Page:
If your team does not trust you, they will constantly question your expectations of them. This is a key contributor to low performance. Above, we outlined the elements need for trust. Now we provide action steps leaders can perform to build trust.

Transparency: Being transparent is about giving constructive advice as well as positive feedback. If a sales rep mishandles a call and is not informed, they will believe their actions are okay. High achievers want to improve, which requires a transparent approach to leading. When you are transparent with your team, they will be transparent with you. If you make a mistake, admit it and let the team know.  

Respect: Show respect for your team’s ideas, opinions, and time. If you said the meeting starts at 8 am, don’t show up at 8:05. If you ask a rep a question, listen to the answer and rephrase it back so you understand their position. Always treat your sales reps the way you want them to treat your best customers. It’s okay to disagree but it’s not okay to disrespect the other person by ignoring them or discounting their opinion.

Unite: “Individual commitment to a group effort. That is what makes a team work, a company work, a society work, a civilization work,” is what football coach Vince Lombardi said about what makes a team. He knew the success of a team required the individual members working toward a common goal. It is important each team member understands that their contribution is important to the team’s success.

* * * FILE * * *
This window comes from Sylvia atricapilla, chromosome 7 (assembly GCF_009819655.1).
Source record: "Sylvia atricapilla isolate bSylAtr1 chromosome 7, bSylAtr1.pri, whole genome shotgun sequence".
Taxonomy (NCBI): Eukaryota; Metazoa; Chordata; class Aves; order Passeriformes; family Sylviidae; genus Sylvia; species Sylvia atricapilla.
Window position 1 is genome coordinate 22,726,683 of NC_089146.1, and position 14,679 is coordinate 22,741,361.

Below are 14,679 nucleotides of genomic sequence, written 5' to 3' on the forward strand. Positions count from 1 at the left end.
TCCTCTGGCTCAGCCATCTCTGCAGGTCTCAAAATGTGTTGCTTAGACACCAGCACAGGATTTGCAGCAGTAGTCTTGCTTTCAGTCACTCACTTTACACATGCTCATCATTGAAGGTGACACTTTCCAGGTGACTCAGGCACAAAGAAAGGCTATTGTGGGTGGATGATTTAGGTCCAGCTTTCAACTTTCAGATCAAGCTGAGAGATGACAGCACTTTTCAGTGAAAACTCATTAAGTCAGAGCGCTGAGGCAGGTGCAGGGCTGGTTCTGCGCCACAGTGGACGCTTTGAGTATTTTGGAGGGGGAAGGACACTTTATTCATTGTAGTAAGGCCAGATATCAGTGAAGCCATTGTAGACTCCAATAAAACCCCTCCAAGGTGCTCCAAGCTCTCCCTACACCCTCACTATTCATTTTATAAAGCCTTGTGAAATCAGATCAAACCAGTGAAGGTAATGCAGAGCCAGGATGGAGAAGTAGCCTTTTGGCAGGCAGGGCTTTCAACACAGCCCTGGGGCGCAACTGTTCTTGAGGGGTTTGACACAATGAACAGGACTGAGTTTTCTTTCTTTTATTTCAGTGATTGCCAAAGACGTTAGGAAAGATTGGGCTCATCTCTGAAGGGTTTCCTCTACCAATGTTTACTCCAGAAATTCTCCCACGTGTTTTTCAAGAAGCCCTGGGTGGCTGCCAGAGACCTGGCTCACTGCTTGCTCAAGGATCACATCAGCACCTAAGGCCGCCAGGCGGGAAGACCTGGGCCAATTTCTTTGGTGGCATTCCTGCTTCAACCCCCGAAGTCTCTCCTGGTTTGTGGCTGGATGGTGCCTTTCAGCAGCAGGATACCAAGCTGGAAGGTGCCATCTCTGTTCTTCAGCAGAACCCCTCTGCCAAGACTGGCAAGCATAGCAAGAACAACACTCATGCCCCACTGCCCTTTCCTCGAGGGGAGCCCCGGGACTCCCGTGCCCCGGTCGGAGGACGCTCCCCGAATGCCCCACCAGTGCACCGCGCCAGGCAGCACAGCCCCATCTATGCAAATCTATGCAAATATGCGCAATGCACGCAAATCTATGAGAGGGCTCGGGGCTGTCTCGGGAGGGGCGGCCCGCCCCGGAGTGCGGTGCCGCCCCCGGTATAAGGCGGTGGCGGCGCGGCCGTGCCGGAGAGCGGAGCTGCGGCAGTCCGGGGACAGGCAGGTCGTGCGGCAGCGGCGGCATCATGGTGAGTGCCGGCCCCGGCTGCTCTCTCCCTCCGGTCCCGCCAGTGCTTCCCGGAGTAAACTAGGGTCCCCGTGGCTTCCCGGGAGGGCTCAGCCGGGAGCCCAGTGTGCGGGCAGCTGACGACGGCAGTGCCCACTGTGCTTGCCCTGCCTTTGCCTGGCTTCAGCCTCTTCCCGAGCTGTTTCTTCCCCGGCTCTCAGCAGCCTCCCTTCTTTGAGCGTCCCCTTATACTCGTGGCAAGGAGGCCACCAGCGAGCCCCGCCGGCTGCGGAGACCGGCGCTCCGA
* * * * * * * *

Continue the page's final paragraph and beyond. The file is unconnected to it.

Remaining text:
Show: This one is simple; show your team you care. People won’t care how much you know until they know how much you care. Until your team sees that you have concern for their best interest, they may view you as another supervisor who will punish them if they underperform. That’s an old-school, ‘my way or the highway’ approach that has no place in the modern sales environment. 

Team-Building Activities: If people like who they work with, they are more productive. Unfortunately, this does not happen by accident. In fact, most people are distrustful of others when they first meet. Remember, if you want to go fast, go alone. But if you want to go far, go together. Michael Jordan said it best, “Talent wins games, but teamwork wins championships.”

Joining a new sales organization as a sales manager can be challenging. There is a lot of baggage that can be carried over from the last sales manager. Gaining the trust of your salespeople will ensure a smoother transition. There will be multiple personalities, learning styles, and coaching preferences. Without gaining the trust of your team it will feel impossible to make improvements. But if you place trust-building as a top priority early, you will see noticeable improvement in all areas of your team’s performance. 

Has your organization recently hired a new sales manager? Is high turn-over effecting your sales culture? Janek Performance Group has helped hundreds of companies build trust with team-building activities, one-on-one sales manager coaching, and train-the-trainer workshops. If you think your team could benefit from our experience, schedule a call with us today.